In 2015, Adobe indicated it would be moving away from its workhouse application development tools Flash and Flex, declaring HTML5 “the Web platform of the future across all devices.”
All this left St. Charles County, Mo., in a pickle. The county’s mapping system was built with Esri tools on a soon-to-be antiquated Flex infrastructure.
Esri officials say St. Charles’ move puts it in line with a trend that has been playing out across the GIS landscape since Adobe signaled the shift.
The new maps
With about 385,000 people, St. Charles is Missouri's third-most populous county and includes many of the northern suburbs of St. Louis. The county’s new mapping tools give those residents a range of new options for tapping into GIS data.
A new search function allows users to access parcel data, along with photos from the Google Street View widget, simply by entering an address. The main countywide map view has been labeled with municipal boundaries and jurisdictions, with municipalities color-coded and unincorporated areas depicted in a single color. Users can zoom in to see roads and other details. A “layers” option allows users to take a deep dive into the data, with access to information on voting districts, county council districts, school districts and utility service providers. They can inspect zoning information, get data on park trails and explore topography. The site draws from the county’s other recent GIS initiative, a newly launched Geospatial Open Data Portal. The portal opens up diverse downloadable data sets, available for free as either spreadsheets or as computerized mapping files called shapefiles, or Keyhole Markup Language (KML) files.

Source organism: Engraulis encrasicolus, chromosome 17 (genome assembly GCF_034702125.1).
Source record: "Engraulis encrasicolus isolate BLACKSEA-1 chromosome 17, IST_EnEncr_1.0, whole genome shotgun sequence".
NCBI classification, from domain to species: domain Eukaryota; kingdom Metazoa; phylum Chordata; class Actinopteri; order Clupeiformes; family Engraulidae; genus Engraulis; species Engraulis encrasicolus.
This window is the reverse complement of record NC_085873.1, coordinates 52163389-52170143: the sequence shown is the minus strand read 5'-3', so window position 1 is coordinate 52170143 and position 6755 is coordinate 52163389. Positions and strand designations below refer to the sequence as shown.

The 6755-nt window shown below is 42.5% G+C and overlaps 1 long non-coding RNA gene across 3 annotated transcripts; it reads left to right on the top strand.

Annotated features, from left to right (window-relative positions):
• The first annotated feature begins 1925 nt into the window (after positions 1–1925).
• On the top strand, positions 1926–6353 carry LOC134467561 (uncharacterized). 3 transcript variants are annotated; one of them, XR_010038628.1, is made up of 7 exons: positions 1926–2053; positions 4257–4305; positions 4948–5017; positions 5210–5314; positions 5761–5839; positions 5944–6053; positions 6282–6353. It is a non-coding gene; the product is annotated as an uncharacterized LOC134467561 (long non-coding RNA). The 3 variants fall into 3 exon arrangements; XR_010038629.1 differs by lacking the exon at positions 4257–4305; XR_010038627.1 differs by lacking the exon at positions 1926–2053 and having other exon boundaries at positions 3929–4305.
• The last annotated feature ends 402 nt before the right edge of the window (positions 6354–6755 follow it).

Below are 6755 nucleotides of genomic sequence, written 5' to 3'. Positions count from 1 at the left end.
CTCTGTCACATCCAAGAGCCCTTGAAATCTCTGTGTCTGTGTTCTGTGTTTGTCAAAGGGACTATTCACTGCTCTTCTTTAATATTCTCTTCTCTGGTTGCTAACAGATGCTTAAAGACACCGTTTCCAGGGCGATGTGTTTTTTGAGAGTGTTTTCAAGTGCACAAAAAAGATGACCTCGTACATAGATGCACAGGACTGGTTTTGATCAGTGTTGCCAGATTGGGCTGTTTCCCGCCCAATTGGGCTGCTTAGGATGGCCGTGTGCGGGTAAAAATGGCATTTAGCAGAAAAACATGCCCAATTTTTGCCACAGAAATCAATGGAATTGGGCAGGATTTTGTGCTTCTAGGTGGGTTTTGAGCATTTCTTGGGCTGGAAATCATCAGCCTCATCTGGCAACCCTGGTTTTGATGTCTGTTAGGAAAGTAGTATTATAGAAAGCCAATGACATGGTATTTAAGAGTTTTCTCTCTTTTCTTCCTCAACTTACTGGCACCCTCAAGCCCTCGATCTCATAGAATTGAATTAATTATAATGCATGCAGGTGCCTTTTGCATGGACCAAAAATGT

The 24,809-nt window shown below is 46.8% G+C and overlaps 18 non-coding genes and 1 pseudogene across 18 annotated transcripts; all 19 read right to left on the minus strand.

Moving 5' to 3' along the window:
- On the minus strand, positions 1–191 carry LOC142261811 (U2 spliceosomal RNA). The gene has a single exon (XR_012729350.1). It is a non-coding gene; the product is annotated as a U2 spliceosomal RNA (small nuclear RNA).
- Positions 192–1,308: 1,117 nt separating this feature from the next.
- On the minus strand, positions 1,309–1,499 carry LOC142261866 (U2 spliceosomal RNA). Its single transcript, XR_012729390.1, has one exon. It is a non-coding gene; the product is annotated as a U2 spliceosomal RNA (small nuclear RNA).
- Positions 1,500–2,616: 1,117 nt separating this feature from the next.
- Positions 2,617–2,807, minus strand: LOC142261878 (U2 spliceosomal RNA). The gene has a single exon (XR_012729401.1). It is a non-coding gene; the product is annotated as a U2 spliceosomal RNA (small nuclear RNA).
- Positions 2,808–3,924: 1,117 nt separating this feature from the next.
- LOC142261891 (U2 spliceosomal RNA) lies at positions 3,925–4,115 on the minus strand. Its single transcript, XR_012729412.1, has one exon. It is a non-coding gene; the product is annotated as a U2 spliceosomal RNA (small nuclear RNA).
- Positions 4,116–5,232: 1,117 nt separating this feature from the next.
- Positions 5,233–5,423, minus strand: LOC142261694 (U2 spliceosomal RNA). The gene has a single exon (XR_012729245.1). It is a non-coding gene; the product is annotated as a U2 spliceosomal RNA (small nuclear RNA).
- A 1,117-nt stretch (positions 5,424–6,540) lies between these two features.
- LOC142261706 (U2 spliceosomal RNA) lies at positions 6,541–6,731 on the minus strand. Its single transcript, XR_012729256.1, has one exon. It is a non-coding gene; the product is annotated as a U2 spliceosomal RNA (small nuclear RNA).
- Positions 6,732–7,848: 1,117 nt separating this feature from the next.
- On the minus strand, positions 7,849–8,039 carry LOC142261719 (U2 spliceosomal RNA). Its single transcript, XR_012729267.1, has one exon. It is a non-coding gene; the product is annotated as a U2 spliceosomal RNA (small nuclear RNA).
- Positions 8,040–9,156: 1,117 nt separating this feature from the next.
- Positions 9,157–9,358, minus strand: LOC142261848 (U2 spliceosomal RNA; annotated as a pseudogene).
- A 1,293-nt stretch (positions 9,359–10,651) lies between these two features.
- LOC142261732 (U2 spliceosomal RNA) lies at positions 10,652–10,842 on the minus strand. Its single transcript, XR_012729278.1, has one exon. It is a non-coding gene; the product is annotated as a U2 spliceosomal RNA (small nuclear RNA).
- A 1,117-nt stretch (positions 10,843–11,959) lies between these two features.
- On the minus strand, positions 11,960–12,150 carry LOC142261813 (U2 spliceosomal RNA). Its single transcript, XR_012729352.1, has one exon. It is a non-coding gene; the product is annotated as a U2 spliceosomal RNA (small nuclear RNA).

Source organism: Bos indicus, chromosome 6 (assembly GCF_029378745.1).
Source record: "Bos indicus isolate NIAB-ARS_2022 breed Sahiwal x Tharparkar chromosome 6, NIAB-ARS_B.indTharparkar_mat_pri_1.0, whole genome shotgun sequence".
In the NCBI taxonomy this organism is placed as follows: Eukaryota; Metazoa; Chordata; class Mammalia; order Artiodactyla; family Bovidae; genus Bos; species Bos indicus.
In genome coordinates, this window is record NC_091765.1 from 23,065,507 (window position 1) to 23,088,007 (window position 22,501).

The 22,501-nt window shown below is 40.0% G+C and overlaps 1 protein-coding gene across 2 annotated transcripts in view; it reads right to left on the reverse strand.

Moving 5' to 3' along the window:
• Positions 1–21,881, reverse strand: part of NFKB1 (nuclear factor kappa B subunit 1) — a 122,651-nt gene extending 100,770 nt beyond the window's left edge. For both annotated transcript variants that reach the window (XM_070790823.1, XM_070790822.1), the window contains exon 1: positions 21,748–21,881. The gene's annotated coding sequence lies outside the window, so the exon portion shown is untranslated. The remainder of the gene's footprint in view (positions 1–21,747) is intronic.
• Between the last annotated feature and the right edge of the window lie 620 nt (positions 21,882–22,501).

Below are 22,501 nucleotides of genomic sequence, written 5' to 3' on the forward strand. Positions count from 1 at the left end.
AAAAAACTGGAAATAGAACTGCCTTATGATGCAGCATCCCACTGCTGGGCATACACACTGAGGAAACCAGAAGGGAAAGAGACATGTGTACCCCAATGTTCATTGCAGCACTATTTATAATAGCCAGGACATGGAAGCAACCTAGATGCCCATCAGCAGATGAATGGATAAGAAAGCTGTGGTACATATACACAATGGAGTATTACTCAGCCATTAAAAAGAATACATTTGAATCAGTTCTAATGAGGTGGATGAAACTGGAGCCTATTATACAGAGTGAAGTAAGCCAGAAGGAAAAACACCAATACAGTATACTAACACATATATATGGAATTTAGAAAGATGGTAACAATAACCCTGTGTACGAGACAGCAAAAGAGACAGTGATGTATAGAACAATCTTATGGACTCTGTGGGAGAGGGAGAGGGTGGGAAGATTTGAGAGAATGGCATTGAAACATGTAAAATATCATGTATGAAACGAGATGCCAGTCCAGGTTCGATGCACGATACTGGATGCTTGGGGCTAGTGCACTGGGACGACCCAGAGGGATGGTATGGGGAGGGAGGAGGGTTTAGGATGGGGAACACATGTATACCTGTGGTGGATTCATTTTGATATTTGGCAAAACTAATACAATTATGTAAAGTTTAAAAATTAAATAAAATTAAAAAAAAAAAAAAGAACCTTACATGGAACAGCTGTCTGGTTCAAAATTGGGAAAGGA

Even with the recent enhancements, the GIS team said it would like to continue adding new data into its mapping service. “Because we are situated between two rivers, we are prone to flooding, and we think people would like to know where the levees are and where the levee districts are,” Duewell said.
While the team is eager to pile on the new information, they haven’t rushed ahead. The priority for now is to ensure they are putting out a product that users will accept.
“We had a map service that was already being used, that was already accepted and well ingrained in county policies and operating procedures. We had lots of internal and external users who were going to be impacted,” Duewell said.
He said he would also like something more mobile-friendly. “We know the real estate agents want to use it on their phones and so we are working on that next,” he said. “Right now, it works if you call it up on your phone, but it isn’t necessarily smooth. We want it to be optimized for the different platforms.”